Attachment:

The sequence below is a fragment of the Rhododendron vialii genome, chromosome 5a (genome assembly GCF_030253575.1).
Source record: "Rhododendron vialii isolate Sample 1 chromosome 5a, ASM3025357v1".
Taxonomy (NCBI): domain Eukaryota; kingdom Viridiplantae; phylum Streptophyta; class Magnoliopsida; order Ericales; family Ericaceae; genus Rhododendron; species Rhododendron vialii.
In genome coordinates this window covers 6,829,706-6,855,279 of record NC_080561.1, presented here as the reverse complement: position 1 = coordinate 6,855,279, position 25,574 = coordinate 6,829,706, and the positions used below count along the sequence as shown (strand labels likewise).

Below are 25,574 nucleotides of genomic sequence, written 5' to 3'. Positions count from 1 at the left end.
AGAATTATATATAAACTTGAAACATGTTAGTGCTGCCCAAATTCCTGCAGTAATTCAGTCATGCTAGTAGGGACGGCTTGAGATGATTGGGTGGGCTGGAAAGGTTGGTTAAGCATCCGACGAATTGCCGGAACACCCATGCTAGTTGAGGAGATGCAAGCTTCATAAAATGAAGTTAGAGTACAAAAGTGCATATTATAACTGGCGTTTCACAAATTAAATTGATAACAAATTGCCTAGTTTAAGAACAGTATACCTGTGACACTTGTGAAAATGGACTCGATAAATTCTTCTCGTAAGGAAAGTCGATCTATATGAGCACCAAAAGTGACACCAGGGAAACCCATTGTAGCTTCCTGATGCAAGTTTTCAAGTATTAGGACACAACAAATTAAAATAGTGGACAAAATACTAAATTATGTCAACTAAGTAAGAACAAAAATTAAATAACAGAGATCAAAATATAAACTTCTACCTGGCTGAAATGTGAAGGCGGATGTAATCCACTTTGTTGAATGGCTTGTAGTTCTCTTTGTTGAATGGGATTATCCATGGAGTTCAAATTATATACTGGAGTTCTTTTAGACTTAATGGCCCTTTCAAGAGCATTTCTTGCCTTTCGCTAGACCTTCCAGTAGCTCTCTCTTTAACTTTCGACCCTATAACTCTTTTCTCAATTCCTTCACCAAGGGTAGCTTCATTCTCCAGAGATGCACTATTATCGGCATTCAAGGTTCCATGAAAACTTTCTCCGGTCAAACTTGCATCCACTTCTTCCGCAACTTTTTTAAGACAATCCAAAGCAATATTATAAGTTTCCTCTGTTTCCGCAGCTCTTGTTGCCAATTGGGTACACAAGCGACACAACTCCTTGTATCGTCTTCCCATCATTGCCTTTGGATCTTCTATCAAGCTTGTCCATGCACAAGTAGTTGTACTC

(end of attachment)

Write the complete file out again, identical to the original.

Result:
The sequence below is a fragment of the Rhododendron vialii genome, chromosome 5a (genome assembly GCF_030253575.1).
Source record: "Rhododendron vialii isolate Sample 1 chromosome 5a, ASM3025357v1".
Taxonomy (NCBI): domain Eukaryota; kingdom Viridiplantae; phylum Streptophyta; class Magnoliopsida; order Ericales; family Ericaceae; genus Rhododendron; species Rhododendron vialii.
In genome coordinates this window covers 6,829,706-6,855,279 of record NC_080561.1, presented here as the reverse complement: position 1 = coordinate 6,855,279, position 25,574 = coordinate 6,829,706, and the positions used below count along the sequence as shown (strand labels likewise).

Below are 25,574 nucleotides of genomic sequence, written 5' to 3'. Positions count from 1 at the left end.
AGAATTATATATAAACTTGAAACATGTTAGTGCTGCCCAAATTCCTGCAGTAATTCAGTCATGCTAGTAGGGACGGCTTGAGATGATTGGGTGGGCTGGAAAGGTTGGTTAAGCATCCGACGAATTGCCGGAACACCCATGCTAGTTGAGGAGATGCAAGCTTCATAAAATGAAGTTAGAGTACAAAAGTGCATATTATAACTGGCGTTTCACAAATTAAATTGATAACAAATTGCCTAGTTTAAGAACAGTATACCTGTGACACTTGTGAAAATGGACTCGATAAATTCTTCTCGTAAGGAAAGTCGATCTATATGAGCACCAAAAGTGACACCAGGGAAACCCATTGTAGCTTCCTGATGCAAGTTTTCAAGTATTAGGACACAACAAATTAAAATAGTGGACAAAATACTAAATTATGTCAACTAAGTAAGAACAAAAATTAAATAACAGAGATCAAAATATAAACTTCTACCTGGCTGAAATGTGAAGGCGGATGTAATCCACTTTGTTGAATGGCTTGTAGTTCTCTTTGTTGAATGGGATTATCCATGGAGTTCAAATTATATACTGGAGTTCTTTTAGACTTAATGGCCCTTTCAAGAGCATTTCTTGCCTTTCGCTAGACCTTCCAGTAGCTCTCTCTTTAACTTTCGACCCTATAACTCTTTTCTCAATTCCTTCACCAAGGGTAGCTTCATTCTCCAGAGATGCACTATTATCGGCATTCAAGGTTCCATGAAAACTTTCTCCGGTCAAACTTGCATCCACTTCTTCCGCAACTTTTTTAAGACAATCCAAAGCAATATTATAAGTTTCCTCTGTTTCCGCAGCTCTTGTTGCCAATTGGGTACACAAGCGACACAACTCCTTGTATCGTCTTCCCATCATTGCCTTTGGATCTTCTATCAAGCTTGTCCATGCACAAGTAGTTGTACTC